The overall goal of this project is to identify immune genes under balancing selection in a wild rodent (the bank vole), and to investigate why there is balancing selection on these genes.
Immune genes are important targets of balancing selection, that is natural selection that acts to maintain genetic variation. However, the causes of balancing selection are not well understood. In this project we have re-sequenced a population sample of bank voles (Myodes glareolus) and performed a genome-wide scan for targets of balancing selection to identify immune genes under balancing selection. We now aim to continue this project along two lines: (i) Investigate what determines which immune genes are under balancing selection. Specifically, we are interested in whether the level of gene expression affects the likelihood that a gene is under balancing selection. Analyses of genetic differences between species have shown that lowly expressed genes are more divergent. By analogy, one could expect that lowly expressed genes are more likely to be under balancing selection within species. To test this, we will estimate the level of gene expression by performing RNA-sequencing of 10 tissues in a set of bank voles, and use this to test for an association between gene expression and balancing selection. (ii) Investigate the functional effects of polymorphisms in immune genes under balancing selection. To this end, we have performed in vitro assays of gene expression of bank vole splenocytes (white blood cells) stimulated by two different bacteria (Borrelia or Streptococcus). The primary aim of this study is to test if polymorphisms in genes under balancing selection (as identified in the first subproject) are associated with cis-regulatory variation, by testing for allele-specific expression in response to stimulation with Borrelia or Streptococcus. In particular, we are interested in finding polymorphisms where patterns of allele-specific expression are opposite in response to Borrelia and Streptococcus, something that would indicate antagonistic pleiotropy for the response to these two pathogens. Such antagonistic pleiotropy is thought to be an important factor leading to balancing selection on immune genes, but has rarely been demonstrated experimentally.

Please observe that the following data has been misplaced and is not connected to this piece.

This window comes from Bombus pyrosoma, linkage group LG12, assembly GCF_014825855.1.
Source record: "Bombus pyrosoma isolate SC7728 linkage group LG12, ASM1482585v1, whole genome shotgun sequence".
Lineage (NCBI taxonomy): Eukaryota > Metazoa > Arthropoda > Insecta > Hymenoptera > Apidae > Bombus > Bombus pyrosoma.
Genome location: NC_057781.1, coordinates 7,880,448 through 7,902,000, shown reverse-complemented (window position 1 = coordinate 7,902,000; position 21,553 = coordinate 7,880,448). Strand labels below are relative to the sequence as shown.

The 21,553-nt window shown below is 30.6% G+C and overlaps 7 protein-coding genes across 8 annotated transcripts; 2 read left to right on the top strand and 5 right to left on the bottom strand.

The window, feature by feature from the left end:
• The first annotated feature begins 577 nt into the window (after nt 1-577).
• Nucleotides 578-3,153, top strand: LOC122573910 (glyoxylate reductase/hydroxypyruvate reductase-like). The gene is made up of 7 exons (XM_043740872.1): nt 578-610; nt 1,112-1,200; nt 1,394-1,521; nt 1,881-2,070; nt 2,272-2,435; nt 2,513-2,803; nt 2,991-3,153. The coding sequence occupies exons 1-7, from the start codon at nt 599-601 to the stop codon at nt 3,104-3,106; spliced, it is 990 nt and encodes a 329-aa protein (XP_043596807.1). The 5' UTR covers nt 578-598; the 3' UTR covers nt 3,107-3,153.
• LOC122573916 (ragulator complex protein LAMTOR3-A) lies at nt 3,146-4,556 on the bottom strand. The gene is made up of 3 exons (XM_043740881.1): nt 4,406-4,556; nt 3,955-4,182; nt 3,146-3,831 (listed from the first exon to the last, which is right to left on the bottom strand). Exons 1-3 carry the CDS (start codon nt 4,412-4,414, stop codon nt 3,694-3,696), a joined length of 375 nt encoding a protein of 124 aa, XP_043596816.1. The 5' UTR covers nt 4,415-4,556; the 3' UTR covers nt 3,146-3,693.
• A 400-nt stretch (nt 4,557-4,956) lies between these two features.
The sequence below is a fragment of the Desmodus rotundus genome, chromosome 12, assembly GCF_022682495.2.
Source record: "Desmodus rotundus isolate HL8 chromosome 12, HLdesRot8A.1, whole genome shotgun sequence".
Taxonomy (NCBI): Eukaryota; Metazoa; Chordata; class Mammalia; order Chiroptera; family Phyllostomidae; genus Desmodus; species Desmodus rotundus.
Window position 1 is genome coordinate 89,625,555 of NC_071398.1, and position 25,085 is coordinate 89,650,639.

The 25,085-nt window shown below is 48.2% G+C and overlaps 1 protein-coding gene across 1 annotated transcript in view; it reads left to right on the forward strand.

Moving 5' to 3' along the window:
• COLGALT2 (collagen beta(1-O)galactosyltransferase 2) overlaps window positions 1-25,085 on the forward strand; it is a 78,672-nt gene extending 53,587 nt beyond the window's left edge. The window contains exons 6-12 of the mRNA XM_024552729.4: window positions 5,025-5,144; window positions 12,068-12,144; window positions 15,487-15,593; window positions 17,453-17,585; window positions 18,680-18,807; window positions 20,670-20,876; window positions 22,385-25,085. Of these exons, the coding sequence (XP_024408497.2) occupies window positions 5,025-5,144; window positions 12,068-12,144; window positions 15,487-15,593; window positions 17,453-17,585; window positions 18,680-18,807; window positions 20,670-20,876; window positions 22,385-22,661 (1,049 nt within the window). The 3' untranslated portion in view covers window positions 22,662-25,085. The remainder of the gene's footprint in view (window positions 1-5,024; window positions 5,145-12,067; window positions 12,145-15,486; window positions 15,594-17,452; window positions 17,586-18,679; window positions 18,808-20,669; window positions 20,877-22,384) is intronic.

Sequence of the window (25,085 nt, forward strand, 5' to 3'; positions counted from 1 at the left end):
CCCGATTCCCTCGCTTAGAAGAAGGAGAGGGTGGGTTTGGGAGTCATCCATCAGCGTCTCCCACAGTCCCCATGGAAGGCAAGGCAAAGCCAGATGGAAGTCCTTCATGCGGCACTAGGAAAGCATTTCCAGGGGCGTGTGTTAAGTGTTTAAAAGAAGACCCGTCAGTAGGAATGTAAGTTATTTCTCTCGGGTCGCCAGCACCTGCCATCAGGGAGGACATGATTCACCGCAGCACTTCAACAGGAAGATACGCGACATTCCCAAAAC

Our study species, the bank vole (Myodes glareolus), is widely distributed in Europe and is a popular study species for various ecological and evolutionary questions. Råberg’s group has been using the bank vole as study species for research on the evolutionary ecology of host-pathogen interactions since 2006.
In 2017 we performed whole-genome resequencing at ca 40× using Illumina HiSeq X of 30 individual bank voles from our study population in southern Sweden. This data has been used for identifying immune genes under balancing selection. In 2021, we performed in vitro assays of splenocyte responses to bacteria by RNA-sequencing. All in all 169 samples from 63 bank voles were sequenced. In 2023, we will perform RNA-sequencing of 10 tissues from 4 males and 4 females from both summer and winter, to measure level and breadth of gene expression. The computing project will be used for analyses of these three data sets.